Big Sioux River tributary floodwaters wash through cattle yards in the upper reaches of the river basin on April 13, 2023. (Brad Johnson/For South Dakota Searchlight)
The state of South Dakota’s lackadaisical, careless approach to protecting its lakes and streams from agricultural pollution is glaringly apparent when floods are viewed from an airplane.
Hundreds of acres of plowed fields sent tons of black soil down the Big Sioux River during the week of April 8-15. Significant amounts of mud ended up in Lake Kampeska, one of the state’s more economically important lakes.
Similar to staring down the barrel of a shotgun, Lake Kampeska absorbs much of the Big Sioux’s flood blast, and big events cause major damage.
It is cheap and easy to load the approximately 4,817-surface-acre lake with sediment and pollutants such as nitrates, phosphorus, pesticides and E. coli.
It is very expensive and virtually impossible to remove that pollution. Unfortunately, the state does not care about either end of the pollution pipeline.
To document the incoming pollution, the Lake Kampeska Water Project District conducted daily sampling of water flowing into the lake during the recent flood. Results will be released when available.
Past studies show big flood events cause major damage. Analysis by district consultant Jack Little, a retired U.S. Geological Survey hydrologist, showed the 1997 flood dumped the equivalent of all sediment contributed by river flows in the prior 50 years.
That sediment doesn’t affect the entire lake, however. A 2002 USGS study titled “Sediment Accumulation and Distribution in Lake Kampeska” reported that in the prior 50 years only 6 inches of sediment had accumulated over much of the lake. That was a different story at the lake’s mouth.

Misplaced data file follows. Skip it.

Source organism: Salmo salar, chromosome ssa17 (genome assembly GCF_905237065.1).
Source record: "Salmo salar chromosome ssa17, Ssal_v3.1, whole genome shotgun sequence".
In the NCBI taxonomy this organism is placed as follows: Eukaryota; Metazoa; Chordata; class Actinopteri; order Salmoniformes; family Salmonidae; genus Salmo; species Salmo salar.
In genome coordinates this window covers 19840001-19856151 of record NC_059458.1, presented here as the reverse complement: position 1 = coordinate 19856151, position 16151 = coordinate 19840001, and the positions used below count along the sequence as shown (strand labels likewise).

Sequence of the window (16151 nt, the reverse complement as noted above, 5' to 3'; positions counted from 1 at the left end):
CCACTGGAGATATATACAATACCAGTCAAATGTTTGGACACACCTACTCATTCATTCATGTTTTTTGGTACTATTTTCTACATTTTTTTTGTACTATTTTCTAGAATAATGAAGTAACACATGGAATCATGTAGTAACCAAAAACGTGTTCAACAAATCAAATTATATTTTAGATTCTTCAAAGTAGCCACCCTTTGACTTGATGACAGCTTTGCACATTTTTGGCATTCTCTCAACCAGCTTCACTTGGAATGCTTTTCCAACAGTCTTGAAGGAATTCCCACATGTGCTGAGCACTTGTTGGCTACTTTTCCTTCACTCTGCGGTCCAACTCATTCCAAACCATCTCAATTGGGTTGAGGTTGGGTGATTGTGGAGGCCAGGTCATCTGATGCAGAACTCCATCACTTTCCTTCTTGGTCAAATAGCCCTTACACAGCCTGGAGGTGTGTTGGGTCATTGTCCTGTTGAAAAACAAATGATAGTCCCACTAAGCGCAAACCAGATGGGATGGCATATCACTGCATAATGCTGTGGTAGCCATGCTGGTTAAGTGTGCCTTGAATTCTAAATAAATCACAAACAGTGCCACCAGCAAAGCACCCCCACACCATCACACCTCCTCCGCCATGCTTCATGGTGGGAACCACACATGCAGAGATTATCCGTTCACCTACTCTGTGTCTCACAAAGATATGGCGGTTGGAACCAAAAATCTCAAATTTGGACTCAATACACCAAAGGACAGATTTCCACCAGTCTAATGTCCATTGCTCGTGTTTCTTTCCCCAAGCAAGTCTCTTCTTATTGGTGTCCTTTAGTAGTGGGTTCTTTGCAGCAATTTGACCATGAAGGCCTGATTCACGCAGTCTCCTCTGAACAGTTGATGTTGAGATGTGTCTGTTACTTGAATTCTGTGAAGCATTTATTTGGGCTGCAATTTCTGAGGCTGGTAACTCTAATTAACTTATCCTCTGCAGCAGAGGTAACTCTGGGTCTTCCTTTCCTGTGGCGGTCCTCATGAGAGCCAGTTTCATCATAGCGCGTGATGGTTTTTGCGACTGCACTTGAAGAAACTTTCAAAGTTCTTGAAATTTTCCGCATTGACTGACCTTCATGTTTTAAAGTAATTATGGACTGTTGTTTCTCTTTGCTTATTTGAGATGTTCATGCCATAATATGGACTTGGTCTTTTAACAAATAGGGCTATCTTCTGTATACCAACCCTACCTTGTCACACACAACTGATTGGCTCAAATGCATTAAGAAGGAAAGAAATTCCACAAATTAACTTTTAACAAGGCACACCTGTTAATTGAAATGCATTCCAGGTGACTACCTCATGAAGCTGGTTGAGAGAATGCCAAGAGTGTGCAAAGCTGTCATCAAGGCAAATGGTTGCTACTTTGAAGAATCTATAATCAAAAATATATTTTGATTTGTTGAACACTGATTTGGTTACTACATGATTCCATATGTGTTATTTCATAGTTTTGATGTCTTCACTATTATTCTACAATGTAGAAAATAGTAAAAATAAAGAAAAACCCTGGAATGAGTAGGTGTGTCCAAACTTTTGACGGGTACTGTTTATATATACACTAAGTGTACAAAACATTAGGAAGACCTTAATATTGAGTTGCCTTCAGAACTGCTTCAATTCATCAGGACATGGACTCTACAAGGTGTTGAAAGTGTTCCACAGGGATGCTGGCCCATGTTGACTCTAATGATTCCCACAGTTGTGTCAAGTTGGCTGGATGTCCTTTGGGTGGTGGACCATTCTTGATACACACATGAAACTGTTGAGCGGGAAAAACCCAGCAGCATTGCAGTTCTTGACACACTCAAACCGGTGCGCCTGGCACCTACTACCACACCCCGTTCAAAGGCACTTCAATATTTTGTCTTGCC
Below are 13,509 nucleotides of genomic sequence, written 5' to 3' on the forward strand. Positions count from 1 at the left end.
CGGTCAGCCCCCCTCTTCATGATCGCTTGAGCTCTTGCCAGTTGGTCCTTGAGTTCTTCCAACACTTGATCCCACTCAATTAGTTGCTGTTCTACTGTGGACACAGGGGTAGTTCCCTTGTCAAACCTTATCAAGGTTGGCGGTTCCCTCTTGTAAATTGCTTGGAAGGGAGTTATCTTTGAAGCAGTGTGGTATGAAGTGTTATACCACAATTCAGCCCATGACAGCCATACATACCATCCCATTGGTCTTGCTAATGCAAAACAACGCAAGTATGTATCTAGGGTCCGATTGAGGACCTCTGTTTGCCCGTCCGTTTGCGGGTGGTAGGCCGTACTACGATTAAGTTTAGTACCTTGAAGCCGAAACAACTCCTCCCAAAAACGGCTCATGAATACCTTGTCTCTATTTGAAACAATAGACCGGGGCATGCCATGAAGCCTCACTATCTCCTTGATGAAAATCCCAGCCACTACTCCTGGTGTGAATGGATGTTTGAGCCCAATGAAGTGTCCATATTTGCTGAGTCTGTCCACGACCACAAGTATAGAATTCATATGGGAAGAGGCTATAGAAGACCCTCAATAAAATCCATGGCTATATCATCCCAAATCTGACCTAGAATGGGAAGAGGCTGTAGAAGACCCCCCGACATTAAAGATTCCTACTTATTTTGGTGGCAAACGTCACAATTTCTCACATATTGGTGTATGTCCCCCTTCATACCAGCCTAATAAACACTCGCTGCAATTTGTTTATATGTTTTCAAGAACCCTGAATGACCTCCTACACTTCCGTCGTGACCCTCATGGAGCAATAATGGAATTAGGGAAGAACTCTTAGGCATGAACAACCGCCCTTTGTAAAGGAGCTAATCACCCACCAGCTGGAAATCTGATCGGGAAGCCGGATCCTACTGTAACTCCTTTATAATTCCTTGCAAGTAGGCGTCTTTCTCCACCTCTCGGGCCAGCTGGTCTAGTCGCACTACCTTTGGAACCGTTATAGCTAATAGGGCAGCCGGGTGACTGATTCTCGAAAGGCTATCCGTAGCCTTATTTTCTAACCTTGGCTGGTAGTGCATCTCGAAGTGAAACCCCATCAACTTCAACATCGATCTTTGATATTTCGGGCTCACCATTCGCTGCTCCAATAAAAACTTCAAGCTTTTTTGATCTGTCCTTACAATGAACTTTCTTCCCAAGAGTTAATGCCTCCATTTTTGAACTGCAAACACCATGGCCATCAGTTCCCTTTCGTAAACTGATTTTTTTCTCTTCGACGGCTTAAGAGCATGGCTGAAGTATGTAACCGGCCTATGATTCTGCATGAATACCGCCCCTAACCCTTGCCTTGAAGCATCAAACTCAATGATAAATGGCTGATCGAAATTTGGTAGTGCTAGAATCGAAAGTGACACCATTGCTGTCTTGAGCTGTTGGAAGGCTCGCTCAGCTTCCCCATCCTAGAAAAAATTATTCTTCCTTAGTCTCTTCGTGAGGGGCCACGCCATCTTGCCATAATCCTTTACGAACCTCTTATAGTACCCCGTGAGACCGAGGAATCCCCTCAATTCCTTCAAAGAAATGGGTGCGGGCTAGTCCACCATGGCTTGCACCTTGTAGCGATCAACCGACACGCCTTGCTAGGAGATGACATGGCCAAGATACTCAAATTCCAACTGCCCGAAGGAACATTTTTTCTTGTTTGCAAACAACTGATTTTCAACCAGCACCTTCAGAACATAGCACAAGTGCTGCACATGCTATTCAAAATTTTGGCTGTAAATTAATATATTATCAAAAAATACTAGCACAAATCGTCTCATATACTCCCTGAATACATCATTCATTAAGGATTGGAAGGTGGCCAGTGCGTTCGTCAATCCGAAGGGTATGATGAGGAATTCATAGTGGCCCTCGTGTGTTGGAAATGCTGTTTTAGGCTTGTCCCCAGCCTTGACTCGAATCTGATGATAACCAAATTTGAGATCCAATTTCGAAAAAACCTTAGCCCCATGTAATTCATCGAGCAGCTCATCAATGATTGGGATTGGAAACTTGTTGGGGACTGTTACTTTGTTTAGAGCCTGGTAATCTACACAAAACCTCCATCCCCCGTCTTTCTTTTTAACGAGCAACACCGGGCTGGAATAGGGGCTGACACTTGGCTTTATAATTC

In the first 1,600 feet out from where the Big Sioux enters Lake Kampeska at state Highway 20, the study said nearly 4 feet of sediment was dumped by flood events between 1951 and 2000.
Since the study was done, Lake Kampeska experienced major flooding in 2001, 2010, 2019 and again this year.
The source of the sedimentation was clear during an airplane flight that I and former Watertown Public Opinion Publisher Mark Roby took on April 13 to document the flood. We both are Lake Kampeska Water Project District board members.
The flight covered much of the 383-square-mile watershed that feeds Lake Kampeska and Lake Pelican.
The small meandering banks that carry the Big Sioux River during much of the year were faint outlines in the expansive floodwaters. Water rushed over many exposed tilled fields, some of which went to the river’s edge. Plumes of black dirt from marginal crop land flowed into the river.
One particular farm headquarters operation had feedlots on both sides of a flooded waterway with livestock trails through the channel. Floodwaters had turned the cattle yards into mud puddles, and undoubtedly manure was headed toward Lake Kampeska and downstream.
The problem is not new, as watershed project reports have fingered the culprit for decades. Here’s an excerpt from a March 31, 2005, final report to the state and the Environmental Protection Agency on a segment of the Upper Big Sioux River Watershed Project:
The Big Sioux River meanders through a wide floodplain. Its banks are subject to extensive erosion caused by extended spring runoff and large storm events. These events carry upland and floodplain runoff from croplands and rangeland. High concentrations of nutrients and solids are carried by the Big Sioux River to both lakes [Kampeska and Pelican] from livestock feeding operations, grazing lands and row-crops. Extended livestock access to streambanks and the use of pesticides that remove plants from the river and tributary banks increase the potential for erosion.
The state’s answer to this is voluntary cooperation and reliance on federal EPA money, which is woefully inadequate. Essentially, it ignores the problem.
There are some producers in the Upper Big Sioux who have participated in conservation programs and are good stewards. But too many are not.
In recent years, the state has pushed buffer strips, but the incentives are insufficient. It is more lucrative to farm to the river’s edge and easier to plow through tributaries.
As long as our legislators and governor continue to condone agricultural pollution, our lakes and streams will continue to die.
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